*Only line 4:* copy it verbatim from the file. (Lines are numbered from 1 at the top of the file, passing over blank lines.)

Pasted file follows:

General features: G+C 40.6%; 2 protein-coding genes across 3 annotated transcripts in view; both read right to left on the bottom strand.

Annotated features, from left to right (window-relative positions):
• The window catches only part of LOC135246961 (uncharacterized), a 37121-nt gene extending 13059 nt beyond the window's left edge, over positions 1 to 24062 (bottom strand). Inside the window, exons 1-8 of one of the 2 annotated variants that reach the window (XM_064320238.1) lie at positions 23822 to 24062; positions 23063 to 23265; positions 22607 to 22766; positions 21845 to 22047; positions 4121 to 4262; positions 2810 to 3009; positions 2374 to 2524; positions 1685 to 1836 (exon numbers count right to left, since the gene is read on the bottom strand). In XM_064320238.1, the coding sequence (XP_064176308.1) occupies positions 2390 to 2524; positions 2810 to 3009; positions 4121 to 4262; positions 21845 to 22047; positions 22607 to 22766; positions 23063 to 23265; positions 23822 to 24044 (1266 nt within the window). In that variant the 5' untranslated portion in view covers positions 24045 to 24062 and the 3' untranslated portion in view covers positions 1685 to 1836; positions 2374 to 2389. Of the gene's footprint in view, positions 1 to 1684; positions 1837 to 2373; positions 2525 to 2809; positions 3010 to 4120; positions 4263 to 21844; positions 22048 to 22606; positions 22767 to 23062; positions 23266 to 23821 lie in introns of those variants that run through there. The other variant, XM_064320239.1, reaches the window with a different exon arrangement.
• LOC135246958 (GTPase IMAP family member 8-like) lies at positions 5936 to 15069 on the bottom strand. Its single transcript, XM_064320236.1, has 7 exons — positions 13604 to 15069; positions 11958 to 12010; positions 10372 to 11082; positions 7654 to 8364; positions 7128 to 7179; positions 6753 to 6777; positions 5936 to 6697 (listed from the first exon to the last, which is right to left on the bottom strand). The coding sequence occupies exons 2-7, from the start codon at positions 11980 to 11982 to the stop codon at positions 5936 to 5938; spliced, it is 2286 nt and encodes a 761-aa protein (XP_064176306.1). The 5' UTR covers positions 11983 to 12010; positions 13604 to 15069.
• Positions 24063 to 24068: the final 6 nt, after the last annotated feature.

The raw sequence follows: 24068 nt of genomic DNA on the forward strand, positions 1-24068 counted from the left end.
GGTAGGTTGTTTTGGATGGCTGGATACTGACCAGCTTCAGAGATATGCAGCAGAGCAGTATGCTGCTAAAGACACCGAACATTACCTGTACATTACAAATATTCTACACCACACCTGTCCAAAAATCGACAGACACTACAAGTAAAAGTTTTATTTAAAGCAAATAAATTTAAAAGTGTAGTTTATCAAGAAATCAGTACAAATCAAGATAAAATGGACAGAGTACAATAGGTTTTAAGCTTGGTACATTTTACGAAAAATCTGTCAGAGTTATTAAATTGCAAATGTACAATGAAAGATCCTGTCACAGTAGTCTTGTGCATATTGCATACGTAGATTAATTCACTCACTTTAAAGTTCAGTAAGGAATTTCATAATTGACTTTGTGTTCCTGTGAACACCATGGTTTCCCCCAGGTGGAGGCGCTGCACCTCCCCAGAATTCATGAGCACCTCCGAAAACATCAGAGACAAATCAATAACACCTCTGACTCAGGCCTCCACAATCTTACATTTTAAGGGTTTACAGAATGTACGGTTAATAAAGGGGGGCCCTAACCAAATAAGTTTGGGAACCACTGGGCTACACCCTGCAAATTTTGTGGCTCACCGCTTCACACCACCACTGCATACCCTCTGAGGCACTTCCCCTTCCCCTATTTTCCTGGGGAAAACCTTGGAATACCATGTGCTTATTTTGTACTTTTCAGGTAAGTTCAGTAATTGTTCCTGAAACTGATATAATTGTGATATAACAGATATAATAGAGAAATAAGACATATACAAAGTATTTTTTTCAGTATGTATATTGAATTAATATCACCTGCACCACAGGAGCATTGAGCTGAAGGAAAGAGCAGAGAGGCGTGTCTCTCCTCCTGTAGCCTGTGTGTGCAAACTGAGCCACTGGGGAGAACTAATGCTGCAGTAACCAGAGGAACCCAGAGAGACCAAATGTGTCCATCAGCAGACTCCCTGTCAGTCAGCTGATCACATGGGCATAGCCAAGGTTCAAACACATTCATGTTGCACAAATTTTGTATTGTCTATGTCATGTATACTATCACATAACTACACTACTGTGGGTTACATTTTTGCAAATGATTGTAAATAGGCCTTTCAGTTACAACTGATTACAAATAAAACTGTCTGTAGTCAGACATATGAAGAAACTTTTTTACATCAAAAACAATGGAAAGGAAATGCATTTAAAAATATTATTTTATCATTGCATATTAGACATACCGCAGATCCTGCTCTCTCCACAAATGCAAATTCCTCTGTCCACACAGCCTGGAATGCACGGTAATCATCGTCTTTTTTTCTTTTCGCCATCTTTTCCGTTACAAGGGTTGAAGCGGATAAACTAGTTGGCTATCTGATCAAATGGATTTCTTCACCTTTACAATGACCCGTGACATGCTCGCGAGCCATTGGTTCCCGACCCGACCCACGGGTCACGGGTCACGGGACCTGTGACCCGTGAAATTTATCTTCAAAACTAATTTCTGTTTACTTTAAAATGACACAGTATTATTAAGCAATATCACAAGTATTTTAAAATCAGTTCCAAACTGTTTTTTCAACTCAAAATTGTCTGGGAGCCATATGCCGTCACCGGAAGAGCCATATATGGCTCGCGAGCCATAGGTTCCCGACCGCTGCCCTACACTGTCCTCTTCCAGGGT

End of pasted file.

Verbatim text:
• LOC135246958 (GTPase IMAP family member 8-like) lies at positions 5936 to 15069 on the bottom strand. Its single transcript, XM_064320236.1, has 7 exons — positions 13604 to 15069; positions 11958 to 12010; positions 10372 to 11082; positions 7654 to 8364; positions 7128 to 7179; positions 6753 to 6777; positions 5936 to 6697 (listed from the first exon to the last, which is right to left on the bottom strand). The coding sequence occupies exons 2-7, from the start codon at positions 11980 to 11982 to the stop codon at positions 5936 to 5938; spliced, it is 2286 nt and encodes a 761-aa protein (XP_064176306.1). The 5' UTR covers positions 11983 to 12010; positions 13604 to 15069.